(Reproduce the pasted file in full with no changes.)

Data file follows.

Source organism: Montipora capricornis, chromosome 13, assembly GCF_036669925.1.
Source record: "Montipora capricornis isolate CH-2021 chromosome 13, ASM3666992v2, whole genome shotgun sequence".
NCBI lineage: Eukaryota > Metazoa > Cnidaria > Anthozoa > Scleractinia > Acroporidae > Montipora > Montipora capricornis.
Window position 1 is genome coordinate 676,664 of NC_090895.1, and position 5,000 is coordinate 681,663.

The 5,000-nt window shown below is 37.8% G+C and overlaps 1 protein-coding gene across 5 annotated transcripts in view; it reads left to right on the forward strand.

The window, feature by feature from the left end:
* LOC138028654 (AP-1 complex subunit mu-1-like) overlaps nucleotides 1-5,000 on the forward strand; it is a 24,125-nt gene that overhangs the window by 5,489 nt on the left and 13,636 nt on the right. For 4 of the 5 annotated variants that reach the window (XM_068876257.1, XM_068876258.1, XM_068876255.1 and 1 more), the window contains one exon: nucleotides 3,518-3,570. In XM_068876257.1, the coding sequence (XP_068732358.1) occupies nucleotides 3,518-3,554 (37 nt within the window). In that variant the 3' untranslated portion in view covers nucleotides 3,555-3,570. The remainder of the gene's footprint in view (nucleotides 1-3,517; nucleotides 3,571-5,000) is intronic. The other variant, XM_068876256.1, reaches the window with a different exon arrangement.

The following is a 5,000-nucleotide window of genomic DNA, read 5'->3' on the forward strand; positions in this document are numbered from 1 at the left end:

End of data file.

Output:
Source organism: Montipora capricornis, chromosome 13, assembly GCF_036669925.1.
Source record: "Montipora capricornis isolate CH-2021 chromosome 13, ASM3666992v2, whole genome shotgun sequence".
NCBI lineage: Eukaryota > Metazoa > Cnidaria > Anthozoa > Scleractinia > Acroporidae > Montipora > Montipora capricornis.
Window position 1 is genome coordinate 676,664 of NC_090895.1, and position 5,000 is coordinate 681,663.

The 5,000-nt window shown below is 37.8% G+C and overlaps 1 protein-coding gene across 5 annotated transcripts in view; it reads left to right on the forward strand.

The window, feature by feature from the left end:
* LOC138028654 (AP-1 complex subunit mu-1-like) overlaps nucleotides 1-5,000 on the forward strand; it is a 24,125-nt gene that overhangs the window by 5,489 nt on the left and 13,636 nt on the right. For 4 of the 5 annotated variants that reach the window (XM_068876257.1, XM_068876258.1, XM_068876255.1 and 1 more), the window contains one exon: nucleotides 3,518-3,570. In XM_068876257.1, the coding sequence (XP_068732358.1) occupies nucleotides 3,518-3,554 (37 nt within the window). In that variant the 3' untranslated portion in view covers nucleotides 3,555-3,570. The remainder of the gene's footprint in view (nucleotides 1-3,517; nucleotides 3,571-5,000) is intronic. The other variant, XM_068876256.1, reaches the window with a different exon arrangement.

The following is a 5,000-nucleotide window of genomic DNA, read 5'->3' on the forward strand; positions in this document are numbered from 1 at the left end: